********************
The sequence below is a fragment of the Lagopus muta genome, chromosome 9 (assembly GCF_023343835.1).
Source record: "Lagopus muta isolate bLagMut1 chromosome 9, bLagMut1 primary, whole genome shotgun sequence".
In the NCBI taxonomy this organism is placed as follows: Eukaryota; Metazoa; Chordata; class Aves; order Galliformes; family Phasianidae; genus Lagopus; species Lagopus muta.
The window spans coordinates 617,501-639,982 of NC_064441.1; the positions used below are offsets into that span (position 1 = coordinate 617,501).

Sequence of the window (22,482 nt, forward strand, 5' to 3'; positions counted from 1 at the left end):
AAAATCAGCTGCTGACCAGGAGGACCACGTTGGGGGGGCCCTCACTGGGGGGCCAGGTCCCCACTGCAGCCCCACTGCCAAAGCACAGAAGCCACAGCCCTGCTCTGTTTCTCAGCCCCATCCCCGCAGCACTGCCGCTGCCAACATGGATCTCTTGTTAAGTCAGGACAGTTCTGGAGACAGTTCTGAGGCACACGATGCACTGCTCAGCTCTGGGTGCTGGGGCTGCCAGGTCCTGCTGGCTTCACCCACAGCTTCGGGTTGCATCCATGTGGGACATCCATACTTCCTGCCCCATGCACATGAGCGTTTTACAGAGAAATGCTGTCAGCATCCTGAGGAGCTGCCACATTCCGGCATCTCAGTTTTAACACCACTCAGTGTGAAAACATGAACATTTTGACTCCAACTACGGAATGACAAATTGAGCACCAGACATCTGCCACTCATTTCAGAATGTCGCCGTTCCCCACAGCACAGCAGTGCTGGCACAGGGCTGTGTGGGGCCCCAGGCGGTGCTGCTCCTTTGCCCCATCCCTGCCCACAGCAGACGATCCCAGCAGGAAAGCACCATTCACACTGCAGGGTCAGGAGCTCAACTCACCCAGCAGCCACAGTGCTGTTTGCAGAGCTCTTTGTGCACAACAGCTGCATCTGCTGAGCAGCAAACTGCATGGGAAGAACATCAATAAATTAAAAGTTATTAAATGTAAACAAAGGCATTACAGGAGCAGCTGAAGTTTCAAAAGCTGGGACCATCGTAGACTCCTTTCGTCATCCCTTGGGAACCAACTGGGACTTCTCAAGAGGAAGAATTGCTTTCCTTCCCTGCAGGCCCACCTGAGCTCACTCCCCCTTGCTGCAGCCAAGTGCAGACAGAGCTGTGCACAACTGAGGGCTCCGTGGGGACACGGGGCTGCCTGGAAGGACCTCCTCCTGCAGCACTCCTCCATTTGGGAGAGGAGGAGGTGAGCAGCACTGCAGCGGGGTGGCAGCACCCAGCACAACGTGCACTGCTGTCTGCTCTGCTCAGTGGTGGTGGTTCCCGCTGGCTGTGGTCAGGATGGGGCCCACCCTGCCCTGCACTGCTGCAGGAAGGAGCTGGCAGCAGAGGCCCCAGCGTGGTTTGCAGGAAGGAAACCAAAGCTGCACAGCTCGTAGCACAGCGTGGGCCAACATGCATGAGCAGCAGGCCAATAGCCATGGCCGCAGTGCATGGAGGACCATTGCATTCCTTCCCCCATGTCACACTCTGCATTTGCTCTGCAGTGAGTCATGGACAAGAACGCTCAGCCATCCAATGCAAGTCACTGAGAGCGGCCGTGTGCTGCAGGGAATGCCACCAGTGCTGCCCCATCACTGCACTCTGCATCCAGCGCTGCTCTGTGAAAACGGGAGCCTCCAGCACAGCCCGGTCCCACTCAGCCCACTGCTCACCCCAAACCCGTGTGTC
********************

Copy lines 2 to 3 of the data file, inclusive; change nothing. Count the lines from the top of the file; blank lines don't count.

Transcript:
Source record: "Lagopus muta isolate bLagMut1 chromosome 9, bLagMut1 primary, whole genome shotgun sequence".
In the NCBI taxonomy this organism is placed as follows: Eukaryota; Metazoa; Chordata; class Aves; order Galliformes; family Phasianidae; genus Lagopus; species Lagopus muta.